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Meet Ladybeard

February 14, 2019

                                                                                                                                                                                             Photo by Grapplermag

 

"here was a fan of someone else that somehow got it into their head that I was being nasty to this other person I was working with.  That’s where I got my first death threat from."

 

 

It's just before midnight in our small dank gym, heavy with the humidity of Taiwan that accentuates three hours of back-to-back classes.  I straddle the bench separating the lockers from the mats.  Across from me sits Richard, a charismatic, bearded man with a booming voice and a fresh scar above his left eye.  Behind me and off to the left, Rome pulls up a folding chair and starts his voice memo app to backup our recording being captured by the microphone separating Richard and me.

 

     This isn’t a post-show press conference, nor is it a carefully orchestrated sit-down with a diva pop-star.  As a matter of fact, this whole scene was conceptualized and planned in less than 48 hours, when a stranger wielding a backpack full of DJ equipment walked up to Rome and I on the streets of Kaohsiung City and asked what floor the jiu jitsu gym was on.  As a BJJ Globetrotter affiliated gym, we’re used to backpackers and vagabonds showing up on a whim and bringing their experience to our mats, so we had a chat and directed him up to the ninth floor for a roll.

 

     “That’s cool,” Rome mentioned as we sent our newfound friend upstairs.  Apparently in the quick-paced introductory conversation, thick with Australian and Cajun accents, I missed the acknowledgement that we were in the midst of celebrity.  It’s not long into our interview with Richard that I realize “that’s cool” was a bit of an understatement.

 

     Richard Magarey, better known around the world as Ladybeard, is an Australian-born cross-dressing professional wrestler and heavy metal vocalist.  His accolades outstretch that introduction, but no need to drown in words, those are the high points.

 

     Magarey is in Taiwan to learn from local music icon DJ Chambers, and to catch up with old friends he hasn’t seen much over the last decade.  He graciously accepted our invitation for a sit down and worked with us through a tight timeline to make it happen, enthralling us with stories from his journey as a fat kid in Australia to the world’s premier crossdressing heavy metal wrestling act.  We encourage you to search him on YouTube, we’ll wait...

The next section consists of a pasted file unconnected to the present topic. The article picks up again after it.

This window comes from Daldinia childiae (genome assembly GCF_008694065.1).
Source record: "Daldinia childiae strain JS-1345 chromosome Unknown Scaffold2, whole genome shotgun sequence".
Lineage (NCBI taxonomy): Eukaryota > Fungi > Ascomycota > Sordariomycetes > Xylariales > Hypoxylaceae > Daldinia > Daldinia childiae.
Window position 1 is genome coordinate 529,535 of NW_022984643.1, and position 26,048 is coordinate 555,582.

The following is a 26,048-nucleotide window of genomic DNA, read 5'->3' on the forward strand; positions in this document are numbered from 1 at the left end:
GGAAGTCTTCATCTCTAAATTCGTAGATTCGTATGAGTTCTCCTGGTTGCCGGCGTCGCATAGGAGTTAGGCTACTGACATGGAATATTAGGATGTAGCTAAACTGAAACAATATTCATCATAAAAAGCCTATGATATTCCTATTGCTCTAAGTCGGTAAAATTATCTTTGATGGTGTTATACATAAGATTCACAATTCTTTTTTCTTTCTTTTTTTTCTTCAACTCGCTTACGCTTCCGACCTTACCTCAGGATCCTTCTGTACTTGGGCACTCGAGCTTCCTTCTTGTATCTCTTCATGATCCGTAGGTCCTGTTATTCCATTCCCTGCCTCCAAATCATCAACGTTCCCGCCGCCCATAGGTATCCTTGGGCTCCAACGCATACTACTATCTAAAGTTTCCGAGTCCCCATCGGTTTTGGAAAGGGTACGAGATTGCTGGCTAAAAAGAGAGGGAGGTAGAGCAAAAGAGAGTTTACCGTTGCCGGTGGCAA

...now that you’re back from that YouTube bender, enjoy our conversation with Ladybeard, a one-of-a-kind inspirational presence.

 

GrapplerMag: What was your childhood like growing up in Australia?  Did you play any sports?

 

Ladybeard: I did some cricket and rugby, but rowing was the sport that I liked.  I’m from a family of rowers, but when I was 13 I started taekwondo.  I was obese as a kid and got teased growing up, so as a teenager I had almost an obsession with health and fitness.

 

GM: What was it about doing martial arts that gave you the most joy to stay engaged?

 

LB: I always liked martial arts movies and wanted to do some kind of martial art.  Taekwondo was the one my school had, so that’s the one that I found myself doing.  It started fairly slowly, it was only a one day a week and gradually grew from there.  When I was 14 and puberty set in, I lost a ton of weight, and that’s when I really started to enjoy taekwondo [eventually earning his black belt].  That sense of getting empowered through physical activities is part of what’s led me to everything I do now.

 

GM: When did you start performing?

 

LB: I’ve been on stage since I was really small, maybe five [years old].  When I was young, it was just drama class and doing the extracurricular plays.  Then we were like 15 or 16, we had to start making career choices and I liked acting.  But I’m from a really academic family and acting was not considered a real job.  So I’m sitting there at age 15 doing my physics homework one night, not knowing what’s going on, and I remember going, ‘Forget this, I’m going to be an actor’  (laughs).  Yeah, so performing is one of the only things that I feel I have any kind of natural ability at.

 

GM: As far as commanding your voice, do you do any specific breathing exercises?  Vocal warm-ups?  Recovery?

 

LB: I learned a lot of the basics from doing drama school.  I learned how to support loud noises.  You use this technique called “anchoring,” where you use the abs and the muscles in your back.  If you imagine putting your arms up like you’ve got two big balloons underneath your elbows and you squeeze down on those balloons, you feel your lats flex up right.  So you need to learn to keep your lats pulling down like that once you’re relaxed, and that then gives you an anchor.

 

     For recovery, there’s a practice called “steaming” where you boil water, put [the water] in a bowl, put your face above the [bowl] with a towel draped over your head, and you breathe in the steam for ten or fifteen minutes.  That soothes your throat very much.

 

GM: What’s it like wrestling professionally in Japan?

 

LB: In Western pro-wrestling there’s the stomping of the foot, for instance, to make it [sound] like you’re punching the guy when you actually didn’t.  In Japan there’s none of that, there’s just ‘hit the guy.’  It’s called Strong Style.  So when you’re wrestling, you’re just going to hit me as hard as you can, and I’m going to hit you as hard as I can.  People have the attitude wrestling is fake, and therefore you’re not real fighters, you are sissies and what not.  But when you do a pro-wrestling match in Japan, if you have a ten-minute match, you’re going in there to be hit for ten minutes.